Monday, March 29, 2010


Over the 11 weeks we have been doing disaster relief all of us here at Pierre Payen have had to be willing to step up and do things we really never trained for or possibly signed on to do. Last night being a make shift ambulance driver was one of those jobs I didn't sign on for. Yet medicine and missions go hand in hand.
I normally don't live here at Pierre Payen, I have my home up at our other compound at Borel. During the last last 80 days I have stayed here at our medical compound all but 20 of those days taking care of the needs of our visiting medical teams. This time spent here though physically exhausting has brought to life a small glimpse of Jesus' work of bringing hope to the multitudes of the sick. I can feel for Jesus when I read those passages in the Bible where he was overwhelmed with requests to help and heal everyday. Last night after I had returned from a day of working at Borel and being stuck for 40 minutes in the middle of thousands of people participating in a large street parade called a Ra Ra, I was ready to call it a day. At about 9:00 pm Elizabeth Bonnell, Dr. Ric's daughter, knocked on my door and wanted to know if we had a vehicle to transport a small baby to the University of Miami Hospital in Paup. I had a choice of 2 vehicles to take either a large stake side truck or my small 4x4 truck the big truck ended up being the only choice as it had good bright lights which is a necessity when driving after dark here.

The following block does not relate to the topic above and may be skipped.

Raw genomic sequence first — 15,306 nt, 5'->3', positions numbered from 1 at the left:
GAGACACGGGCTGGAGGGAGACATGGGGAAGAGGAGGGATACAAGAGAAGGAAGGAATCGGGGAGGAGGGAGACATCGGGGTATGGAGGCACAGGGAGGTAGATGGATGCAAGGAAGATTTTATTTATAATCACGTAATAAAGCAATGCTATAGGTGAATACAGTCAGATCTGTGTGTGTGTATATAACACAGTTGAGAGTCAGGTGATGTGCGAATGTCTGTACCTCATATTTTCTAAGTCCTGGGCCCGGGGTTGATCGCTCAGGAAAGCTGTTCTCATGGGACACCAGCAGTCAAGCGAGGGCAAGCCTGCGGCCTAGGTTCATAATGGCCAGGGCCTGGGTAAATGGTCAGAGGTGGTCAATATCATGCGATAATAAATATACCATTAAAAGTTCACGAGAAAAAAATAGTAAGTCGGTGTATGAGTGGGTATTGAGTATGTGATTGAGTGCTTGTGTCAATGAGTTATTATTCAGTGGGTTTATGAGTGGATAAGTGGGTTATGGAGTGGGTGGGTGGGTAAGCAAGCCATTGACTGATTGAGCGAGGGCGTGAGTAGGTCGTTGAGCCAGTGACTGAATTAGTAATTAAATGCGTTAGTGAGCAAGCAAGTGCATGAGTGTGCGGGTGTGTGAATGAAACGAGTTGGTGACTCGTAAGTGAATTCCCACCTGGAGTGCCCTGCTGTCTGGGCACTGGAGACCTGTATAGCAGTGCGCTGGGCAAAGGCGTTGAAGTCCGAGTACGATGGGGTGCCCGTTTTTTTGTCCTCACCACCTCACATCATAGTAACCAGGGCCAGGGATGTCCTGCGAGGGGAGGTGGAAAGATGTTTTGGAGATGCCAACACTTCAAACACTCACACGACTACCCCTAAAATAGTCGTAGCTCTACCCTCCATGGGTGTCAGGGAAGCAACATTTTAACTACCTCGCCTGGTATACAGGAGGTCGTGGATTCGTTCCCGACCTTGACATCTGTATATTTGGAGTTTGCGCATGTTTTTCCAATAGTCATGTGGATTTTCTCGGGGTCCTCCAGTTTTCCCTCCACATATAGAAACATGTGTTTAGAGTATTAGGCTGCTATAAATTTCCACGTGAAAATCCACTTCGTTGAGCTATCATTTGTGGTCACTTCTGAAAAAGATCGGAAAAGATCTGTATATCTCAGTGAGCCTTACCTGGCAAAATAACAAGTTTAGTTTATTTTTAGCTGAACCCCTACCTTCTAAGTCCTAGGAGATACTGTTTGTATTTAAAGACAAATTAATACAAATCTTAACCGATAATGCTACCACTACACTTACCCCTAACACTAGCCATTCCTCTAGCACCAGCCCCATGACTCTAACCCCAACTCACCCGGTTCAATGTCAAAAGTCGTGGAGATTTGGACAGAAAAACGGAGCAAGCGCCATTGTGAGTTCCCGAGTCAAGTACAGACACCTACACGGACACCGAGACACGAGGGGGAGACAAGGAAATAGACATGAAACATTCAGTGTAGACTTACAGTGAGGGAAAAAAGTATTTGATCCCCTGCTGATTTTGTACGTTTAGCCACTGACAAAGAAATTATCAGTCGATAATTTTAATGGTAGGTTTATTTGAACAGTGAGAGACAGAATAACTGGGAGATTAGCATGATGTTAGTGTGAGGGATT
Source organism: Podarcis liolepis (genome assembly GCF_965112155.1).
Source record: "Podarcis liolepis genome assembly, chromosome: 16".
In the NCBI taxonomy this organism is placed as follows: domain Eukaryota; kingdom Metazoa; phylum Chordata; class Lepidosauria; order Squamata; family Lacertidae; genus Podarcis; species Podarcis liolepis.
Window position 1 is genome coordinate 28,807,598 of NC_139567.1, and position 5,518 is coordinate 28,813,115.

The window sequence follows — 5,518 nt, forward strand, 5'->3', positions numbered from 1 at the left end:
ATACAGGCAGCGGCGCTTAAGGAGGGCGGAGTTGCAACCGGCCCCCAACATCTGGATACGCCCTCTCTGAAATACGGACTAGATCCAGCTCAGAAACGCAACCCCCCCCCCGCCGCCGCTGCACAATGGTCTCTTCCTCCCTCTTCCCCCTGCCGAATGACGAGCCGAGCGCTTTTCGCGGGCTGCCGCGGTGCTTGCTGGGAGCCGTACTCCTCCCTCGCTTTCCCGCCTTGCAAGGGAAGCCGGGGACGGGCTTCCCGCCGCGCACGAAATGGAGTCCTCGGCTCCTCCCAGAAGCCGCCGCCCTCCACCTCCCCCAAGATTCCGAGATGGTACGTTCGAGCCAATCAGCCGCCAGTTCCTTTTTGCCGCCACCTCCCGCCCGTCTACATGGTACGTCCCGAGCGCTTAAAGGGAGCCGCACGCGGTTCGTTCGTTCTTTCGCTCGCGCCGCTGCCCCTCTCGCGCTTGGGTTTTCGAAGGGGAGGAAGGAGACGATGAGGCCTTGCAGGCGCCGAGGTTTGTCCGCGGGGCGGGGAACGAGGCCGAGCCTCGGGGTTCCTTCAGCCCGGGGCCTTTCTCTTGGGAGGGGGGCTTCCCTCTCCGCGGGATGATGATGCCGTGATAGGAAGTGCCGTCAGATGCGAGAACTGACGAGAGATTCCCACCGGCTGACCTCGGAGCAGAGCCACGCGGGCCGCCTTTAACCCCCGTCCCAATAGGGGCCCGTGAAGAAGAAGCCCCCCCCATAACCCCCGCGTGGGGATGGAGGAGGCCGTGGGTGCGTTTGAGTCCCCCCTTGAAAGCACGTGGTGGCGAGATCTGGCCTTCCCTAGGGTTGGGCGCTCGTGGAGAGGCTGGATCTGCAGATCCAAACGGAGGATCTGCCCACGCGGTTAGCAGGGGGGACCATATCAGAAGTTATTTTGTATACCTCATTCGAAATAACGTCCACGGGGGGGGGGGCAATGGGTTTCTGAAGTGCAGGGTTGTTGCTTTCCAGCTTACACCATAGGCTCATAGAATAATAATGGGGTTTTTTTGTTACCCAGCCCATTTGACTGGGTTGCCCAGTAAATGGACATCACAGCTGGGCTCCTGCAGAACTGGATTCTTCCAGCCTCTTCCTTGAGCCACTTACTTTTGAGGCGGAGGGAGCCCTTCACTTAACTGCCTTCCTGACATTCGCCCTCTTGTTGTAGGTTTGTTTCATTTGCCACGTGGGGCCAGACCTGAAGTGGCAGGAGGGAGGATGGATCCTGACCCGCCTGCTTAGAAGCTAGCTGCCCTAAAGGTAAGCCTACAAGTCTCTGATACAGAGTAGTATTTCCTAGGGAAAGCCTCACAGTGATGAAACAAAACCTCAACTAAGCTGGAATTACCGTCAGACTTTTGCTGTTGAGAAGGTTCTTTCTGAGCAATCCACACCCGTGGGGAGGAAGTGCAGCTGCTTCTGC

The little eleven month old was near death when she was brought here by her parents it seems she had chocked on some pureed bean sauce. Our doctors worked frantically to revive her but had pretty much given up being able to save her . Yet a few minutes after a group prayer the little girl showed signs of hanging on to life. The decision was made to transport her with a full medical support team with oxygen and IV the 1.5 hours to University Hospital. Though always dangerous to travel at night the road was clear of traffic and there was a full moon to give a better view of the road. As of this writing we don't know the fate of the little girl but before we left at 12:30 a m to go back to P.Payen she was greatly improved . Bedtime arrived at 2:30 last night for the ambulance crew. In God's love , steve

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